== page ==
To see the young man’s expression did so much to lift the spirits of players and coaches alike. I remarked to the head coach, after we’d put away the gear and killed the field lights, that I couldn’t remember ever seeing such a wide-eyed, open-mouthed, smiling expression of pure excitement — pure joy — on the young man’s face.
The head coach thought he’d taken the young man by surprise. I agreed. I read his reaction as equal parts joy and surprise — he’d played the game of his life, and I think being acknowledged sealed that for him.
I also think he started to believe in himself and in his teammates and coaches a little more, as well.
I’ve been angry before: angry at others who seem blind to what seems the right choice, the clear path, the obvious solution to everyone’s biggest problem; angry at myself for some form of blindness I’d been too lazy or biased to reject. Angry the way this young man had been angry after the loss.
When I came home the night before the John Glen match, sat on the floor, and discussed with my wife the ways I’d handled the young man’s pre- and post-practice displays of insolence and brazenness, I felt the first faint stabs of the admixture of shame, pride, humility, and joy I’d come to know well as the season progressed. I hoped I’d handled the situation well, but I feared I’d given away too much of my own authority to the young man’s dissatisfaction during practice.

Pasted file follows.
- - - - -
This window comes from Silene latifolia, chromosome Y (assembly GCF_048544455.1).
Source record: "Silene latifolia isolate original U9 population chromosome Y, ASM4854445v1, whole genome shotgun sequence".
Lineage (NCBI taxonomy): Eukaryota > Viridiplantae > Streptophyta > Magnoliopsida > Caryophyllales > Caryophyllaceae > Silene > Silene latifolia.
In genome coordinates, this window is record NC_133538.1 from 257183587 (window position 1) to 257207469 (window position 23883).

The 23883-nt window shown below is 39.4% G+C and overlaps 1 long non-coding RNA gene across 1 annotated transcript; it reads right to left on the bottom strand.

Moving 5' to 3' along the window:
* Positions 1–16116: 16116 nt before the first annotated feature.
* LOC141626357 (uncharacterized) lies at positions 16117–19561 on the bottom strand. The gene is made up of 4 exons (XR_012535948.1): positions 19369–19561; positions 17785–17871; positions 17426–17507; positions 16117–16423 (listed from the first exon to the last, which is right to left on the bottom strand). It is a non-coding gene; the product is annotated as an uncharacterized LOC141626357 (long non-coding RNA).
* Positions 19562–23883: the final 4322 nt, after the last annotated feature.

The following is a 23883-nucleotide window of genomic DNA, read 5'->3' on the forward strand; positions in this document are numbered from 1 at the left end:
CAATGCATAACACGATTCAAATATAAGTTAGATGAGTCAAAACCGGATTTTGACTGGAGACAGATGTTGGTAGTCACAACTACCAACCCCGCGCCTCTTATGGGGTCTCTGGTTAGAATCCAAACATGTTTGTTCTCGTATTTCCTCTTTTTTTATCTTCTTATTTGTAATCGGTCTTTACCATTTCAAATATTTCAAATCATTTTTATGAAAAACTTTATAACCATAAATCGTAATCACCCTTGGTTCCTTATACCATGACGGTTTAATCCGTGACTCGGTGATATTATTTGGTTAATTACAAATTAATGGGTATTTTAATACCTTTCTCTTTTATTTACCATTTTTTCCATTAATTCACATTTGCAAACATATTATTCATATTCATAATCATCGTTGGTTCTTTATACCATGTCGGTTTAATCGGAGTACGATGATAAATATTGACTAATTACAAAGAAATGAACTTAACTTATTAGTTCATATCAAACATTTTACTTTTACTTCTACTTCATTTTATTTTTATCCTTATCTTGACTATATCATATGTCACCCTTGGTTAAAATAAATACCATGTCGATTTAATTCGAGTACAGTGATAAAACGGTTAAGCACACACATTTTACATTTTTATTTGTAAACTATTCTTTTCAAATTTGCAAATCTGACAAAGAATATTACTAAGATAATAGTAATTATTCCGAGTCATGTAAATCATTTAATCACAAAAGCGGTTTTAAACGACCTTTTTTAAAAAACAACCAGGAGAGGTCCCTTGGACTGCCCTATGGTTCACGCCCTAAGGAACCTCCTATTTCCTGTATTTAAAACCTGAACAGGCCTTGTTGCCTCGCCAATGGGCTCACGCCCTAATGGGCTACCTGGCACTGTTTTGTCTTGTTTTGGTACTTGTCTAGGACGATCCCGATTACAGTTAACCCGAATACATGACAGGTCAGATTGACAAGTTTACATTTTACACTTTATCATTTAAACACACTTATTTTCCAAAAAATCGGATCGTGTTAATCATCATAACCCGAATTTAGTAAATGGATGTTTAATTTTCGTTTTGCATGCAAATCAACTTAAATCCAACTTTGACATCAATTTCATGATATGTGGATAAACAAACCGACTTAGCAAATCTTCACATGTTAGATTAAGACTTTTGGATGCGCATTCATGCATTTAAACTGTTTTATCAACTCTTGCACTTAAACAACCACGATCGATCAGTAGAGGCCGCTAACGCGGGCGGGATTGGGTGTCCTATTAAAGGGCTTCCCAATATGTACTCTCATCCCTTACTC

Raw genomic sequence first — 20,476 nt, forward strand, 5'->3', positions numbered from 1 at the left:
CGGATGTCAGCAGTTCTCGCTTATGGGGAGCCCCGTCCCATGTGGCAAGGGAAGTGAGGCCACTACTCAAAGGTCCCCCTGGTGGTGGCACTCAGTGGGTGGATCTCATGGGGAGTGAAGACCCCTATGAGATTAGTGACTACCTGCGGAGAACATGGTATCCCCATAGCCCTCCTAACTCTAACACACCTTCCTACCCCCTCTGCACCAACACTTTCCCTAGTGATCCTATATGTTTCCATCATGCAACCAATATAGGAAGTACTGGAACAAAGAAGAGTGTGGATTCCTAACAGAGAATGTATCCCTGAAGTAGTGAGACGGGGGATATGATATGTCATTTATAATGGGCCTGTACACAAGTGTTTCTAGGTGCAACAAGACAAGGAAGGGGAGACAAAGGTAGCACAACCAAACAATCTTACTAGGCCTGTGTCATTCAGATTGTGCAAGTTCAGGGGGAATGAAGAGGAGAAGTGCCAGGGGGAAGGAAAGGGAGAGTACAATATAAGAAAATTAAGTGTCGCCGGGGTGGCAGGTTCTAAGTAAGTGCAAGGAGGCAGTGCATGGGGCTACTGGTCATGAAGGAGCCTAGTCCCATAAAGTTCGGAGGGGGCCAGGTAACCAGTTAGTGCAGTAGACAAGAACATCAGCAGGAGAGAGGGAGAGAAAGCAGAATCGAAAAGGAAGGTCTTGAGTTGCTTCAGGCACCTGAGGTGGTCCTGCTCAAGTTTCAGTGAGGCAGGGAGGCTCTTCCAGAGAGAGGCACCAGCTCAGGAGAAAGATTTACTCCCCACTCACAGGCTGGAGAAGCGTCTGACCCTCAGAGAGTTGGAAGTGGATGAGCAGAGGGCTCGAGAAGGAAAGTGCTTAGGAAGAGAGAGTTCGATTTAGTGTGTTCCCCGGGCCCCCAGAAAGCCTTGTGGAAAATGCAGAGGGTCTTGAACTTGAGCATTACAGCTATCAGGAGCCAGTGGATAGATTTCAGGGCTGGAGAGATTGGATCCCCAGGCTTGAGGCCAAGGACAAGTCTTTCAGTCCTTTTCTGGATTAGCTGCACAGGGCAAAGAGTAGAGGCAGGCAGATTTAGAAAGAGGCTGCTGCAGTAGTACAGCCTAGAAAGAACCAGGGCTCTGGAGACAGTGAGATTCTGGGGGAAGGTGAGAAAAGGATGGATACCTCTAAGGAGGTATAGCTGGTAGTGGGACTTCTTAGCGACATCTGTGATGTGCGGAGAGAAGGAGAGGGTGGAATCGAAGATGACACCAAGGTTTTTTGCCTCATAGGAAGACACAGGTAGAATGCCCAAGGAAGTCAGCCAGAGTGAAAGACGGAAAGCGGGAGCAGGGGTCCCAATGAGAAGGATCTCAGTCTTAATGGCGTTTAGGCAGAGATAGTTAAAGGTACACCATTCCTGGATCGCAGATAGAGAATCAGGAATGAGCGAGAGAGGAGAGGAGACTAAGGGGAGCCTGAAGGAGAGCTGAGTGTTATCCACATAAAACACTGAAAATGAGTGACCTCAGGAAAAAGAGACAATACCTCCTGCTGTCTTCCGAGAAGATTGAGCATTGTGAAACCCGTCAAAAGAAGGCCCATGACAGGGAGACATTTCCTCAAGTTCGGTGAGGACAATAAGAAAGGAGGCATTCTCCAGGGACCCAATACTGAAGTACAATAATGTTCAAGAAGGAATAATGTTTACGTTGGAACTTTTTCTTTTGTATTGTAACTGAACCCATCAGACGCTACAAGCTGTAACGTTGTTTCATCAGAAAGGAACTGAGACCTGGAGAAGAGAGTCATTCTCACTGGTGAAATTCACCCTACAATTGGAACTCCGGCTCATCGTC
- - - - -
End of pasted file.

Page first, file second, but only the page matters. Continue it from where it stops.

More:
Whether or not I sacrificed my authority, I’ll never forget the look on the young man’s face after the John Glenn match.
Joy. Belief. Satisfaction.
As I write now, reflecting on the season as a whole but in particular on this young man’s growth in practice, I have to conclude that helping players find a groove occasionally requires that coaches let go. Listen. Give players chances to talk about how they see things.